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Cladophora rhodolithicola sp. nov. (Cladophorales, Chlorophyta), a diminutive species from European maerl beds
Leliaert, F.; Boedeker, C.; Peña, V.; Bunker, F.; Verbruggen, H.; De Clerck, O. (2009). Cladophora rhodolithicola sp. nov. (Cladophorales, Chlorophyta), a diminutive species from European maerl beds. Eur. J. Phycol. 44(2): 155-169. dx.doi.org/10.1080/09670260802573113
In: European Journal of Phycology. Cambridge University Press/Taylor & Francis: Cambridge. ISSN 0967-0262, more
Peer reviewed article

Available in Authors 
    VLIZ: Open Repository 215658 [ OMA ]

Keywords
    Chlorophyta [WoRMS]; Cladophora rhodolithicola Leliaert, 2009 [WoRMS]; Cladophorophyceae; Rhodolith; Siphonocladales [WoRMS]; Ulvophyceae [WoRMS]; Marine
Author keywords
    Cladophora rhodolithicola; Cladophorophyceae; green algae; maerl; marine; phylogeny; rhodolith beds; Siphonocladales; systematics; Ulvophyceae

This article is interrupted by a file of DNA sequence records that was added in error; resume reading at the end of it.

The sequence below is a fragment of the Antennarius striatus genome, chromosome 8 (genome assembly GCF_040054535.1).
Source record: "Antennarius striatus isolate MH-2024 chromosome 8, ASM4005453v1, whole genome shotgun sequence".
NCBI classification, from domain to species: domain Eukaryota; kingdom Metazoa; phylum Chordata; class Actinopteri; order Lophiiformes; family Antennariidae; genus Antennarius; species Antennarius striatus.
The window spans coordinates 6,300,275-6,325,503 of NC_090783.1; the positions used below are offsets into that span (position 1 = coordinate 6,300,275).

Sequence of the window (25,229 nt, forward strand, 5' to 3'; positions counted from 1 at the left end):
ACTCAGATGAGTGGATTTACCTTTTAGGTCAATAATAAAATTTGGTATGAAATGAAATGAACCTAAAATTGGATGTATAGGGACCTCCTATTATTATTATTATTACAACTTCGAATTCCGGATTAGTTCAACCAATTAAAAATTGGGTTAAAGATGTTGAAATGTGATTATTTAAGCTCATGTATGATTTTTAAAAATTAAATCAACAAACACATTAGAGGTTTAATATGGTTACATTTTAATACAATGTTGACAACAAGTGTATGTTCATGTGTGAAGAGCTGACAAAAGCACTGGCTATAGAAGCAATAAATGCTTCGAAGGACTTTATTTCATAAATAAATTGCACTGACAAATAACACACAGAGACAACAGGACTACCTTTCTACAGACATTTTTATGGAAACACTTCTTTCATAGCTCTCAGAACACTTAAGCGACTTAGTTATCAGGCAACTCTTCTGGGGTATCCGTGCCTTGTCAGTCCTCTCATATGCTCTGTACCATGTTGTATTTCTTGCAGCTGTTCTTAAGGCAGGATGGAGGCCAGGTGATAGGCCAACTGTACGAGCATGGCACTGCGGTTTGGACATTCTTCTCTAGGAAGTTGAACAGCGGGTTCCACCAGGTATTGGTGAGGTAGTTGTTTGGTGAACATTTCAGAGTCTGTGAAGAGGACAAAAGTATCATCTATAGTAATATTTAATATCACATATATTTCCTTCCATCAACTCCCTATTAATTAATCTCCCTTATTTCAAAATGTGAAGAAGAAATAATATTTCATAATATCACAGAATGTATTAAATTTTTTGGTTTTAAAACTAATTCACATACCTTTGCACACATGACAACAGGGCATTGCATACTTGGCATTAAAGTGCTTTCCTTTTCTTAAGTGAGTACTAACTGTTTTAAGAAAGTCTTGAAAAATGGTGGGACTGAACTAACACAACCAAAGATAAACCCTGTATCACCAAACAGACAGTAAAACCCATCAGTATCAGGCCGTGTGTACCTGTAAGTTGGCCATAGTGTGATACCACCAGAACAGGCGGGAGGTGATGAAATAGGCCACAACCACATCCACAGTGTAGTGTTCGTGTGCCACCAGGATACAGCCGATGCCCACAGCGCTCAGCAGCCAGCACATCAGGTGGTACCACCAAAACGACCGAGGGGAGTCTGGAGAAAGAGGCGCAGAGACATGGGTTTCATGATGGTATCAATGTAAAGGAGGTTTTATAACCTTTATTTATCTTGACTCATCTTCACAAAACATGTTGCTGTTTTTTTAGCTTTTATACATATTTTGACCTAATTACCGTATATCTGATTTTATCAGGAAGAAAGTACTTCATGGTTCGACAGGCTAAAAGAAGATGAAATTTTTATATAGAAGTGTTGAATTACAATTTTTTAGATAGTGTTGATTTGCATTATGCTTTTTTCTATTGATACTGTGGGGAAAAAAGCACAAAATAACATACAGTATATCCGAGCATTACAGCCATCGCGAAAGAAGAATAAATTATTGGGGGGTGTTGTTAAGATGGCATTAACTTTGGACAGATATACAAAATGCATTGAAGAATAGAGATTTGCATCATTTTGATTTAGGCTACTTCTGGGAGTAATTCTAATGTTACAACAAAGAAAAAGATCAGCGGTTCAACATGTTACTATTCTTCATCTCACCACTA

Authors  Top 
  • Leliaert, F., more
  • Boedeker, C.
  • Peña, V.
  • Bunker, F.
  • Verbruggen, H., more
  • De Clerck, O., more

Abstract
    Cladophora rhodolithicola sp. nov., a small green macroalgal epiphyte on rhodoliths, is described from the Atlantic coasts of the British Isles, France and Spain, based on morphological and molecular evidence. Molecular phylogenetic analyses reveal that the rhodolith epiphyte is closely related to C. pygmaea, a dwarf species that also grows on maerl and small stones and whose systematic position was previously uncertain. The fact that both species, along with two other distinct Cladophora species (C. echinus and C. battersii), are resolved among species traditionally assigned to the Cladophora section Longi-articulatae, has implications for our understanding of the evolution of the genus. The section Longi-articulatae is one of the most distinctive groups in Cladophora, being characterized by coarse thalli with conspicuous basal cells, strict acropetal growth and the lack of intercalary rhizoids. Here we show that deviant character states such as reduced and irregular growth, and intercalary rhizoids have evolved independently several times within this clade.

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